in which each row j m represents a sensitivity error vector for control variable m, and N is the number of control variables. In general, the sensitivity error vector j m indicates the difference between the parameter values S (Equ. 1 above) detected with the current set of control variable values P, and the parameter values S detected by the detector 10 with value Pm of the respective control variable m incremented by ΔP, and divided by the control variable increment (the other control variable values being held unchanged). Thus:
As may be appreciated, the information gathering step S18 is a loop process that executes for each control variable in order to populate the sensitivity matrix. For each control variable, in turn, the adaptive controller 14 increments that control variable value Pm by a predetermined amount (ΔP) and applies the incremented control variable to the optical amplifier 4. The resulting change in the detected values of the parameters, represented by sensitivity error vector j m is then stored in a corresponding row of the sensitivity matrix J.
The adaptive controller 14 preferably implements Jacobi iterations in a method of simultaneous corrections. That is, the sensitivity matrix J is entirely populated and analyzed to calculate predicted optimum control variable values, before any of these predicted optimum control variable values are applied to the optical amplifier 14.
In the embodiment of FIG. 3 the sensitivity matrix is regenerated at he beginning of each iteration k. This approach has the advantage that the sensitivity matrix most accurately reflects the actual relationship between the control variables and the detected parameters throughout the optimization process. However, in some cases, regeneration of the sensitivity matrix during each iteration may be found to be undesirably computationally intensive and intrusive of live traffic being processed through the optical amplifier. In such cases, the sensitivity matrix can be calculated during the first iteration (k=1) and then same sensitivity matrix reused for each successive iteration (k>1). Experimentation has shown that this approximation to the sensitivity matrix for successive iterations still produces satisfactory results while reducing computational complexity.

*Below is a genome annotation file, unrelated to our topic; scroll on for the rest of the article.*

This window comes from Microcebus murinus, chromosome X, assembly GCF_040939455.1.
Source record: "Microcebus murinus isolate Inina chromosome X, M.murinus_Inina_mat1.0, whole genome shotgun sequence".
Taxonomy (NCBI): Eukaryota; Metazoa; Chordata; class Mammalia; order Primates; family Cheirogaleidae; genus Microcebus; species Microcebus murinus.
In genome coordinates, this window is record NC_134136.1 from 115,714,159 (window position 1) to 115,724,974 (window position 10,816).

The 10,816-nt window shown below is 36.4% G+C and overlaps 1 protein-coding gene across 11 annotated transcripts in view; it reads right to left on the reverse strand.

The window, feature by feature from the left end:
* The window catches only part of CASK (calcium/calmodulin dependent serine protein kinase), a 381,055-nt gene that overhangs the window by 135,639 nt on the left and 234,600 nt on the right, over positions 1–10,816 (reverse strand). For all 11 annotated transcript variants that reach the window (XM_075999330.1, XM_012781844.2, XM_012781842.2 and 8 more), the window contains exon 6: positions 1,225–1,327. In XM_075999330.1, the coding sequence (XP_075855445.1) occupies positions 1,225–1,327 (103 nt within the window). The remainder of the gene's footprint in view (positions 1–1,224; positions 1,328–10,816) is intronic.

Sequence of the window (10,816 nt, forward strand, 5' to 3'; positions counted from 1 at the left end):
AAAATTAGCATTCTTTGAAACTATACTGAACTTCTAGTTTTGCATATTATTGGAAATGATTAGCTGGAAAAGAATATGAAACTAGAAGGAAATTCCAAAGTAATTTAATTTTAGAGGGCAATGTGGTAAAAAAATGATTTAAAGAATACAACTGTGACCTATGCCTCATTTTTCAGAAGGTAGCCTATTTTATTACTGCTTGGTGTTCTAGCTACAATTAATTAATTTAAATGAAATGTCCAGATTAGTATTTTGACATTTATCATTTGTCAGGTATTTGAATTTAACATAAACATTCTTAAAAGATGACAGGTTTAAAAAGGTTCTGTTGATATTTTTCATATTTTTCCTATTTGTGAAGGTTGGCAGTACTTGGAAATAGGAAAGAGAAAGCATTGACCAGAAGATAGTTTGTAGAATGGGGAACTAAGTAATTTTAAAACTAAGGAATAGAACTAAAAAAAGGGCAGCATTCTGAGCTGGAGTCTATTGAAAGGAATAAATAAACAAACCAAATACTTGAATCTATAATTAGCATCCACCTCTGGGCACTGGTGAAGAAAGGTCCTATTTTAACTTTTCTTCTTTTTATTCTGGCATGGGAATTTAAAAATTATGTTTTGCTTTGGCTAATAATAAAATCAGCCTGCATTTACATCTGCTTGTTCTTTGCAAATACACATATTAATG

At step S20, the predicted optimum control variable values are calculated by estimating the control variable values that will minimize the error vector F as a function of the control variables. A least mean squares algorithm can conveniently be used to minimize the error vector F, although other techniques may be used.
From a theoretical point of view, the error vector F (Equ. 2 above) can be represented as a function of the control variable values, which can be written in vector notation as:
Thus the error vector F can be written as F(P). The predicted optimum value of P is that which minimizes the norm of F(P). Thus φ(P) should be minimized, where:
To accommodate nonlinear behavior of optical amplifiers, a modified Newton algorithm can be used. Accordingly, at iteration k the non-linear function (Equ. 6) is approximated by a quadratic function with variable step size, such as: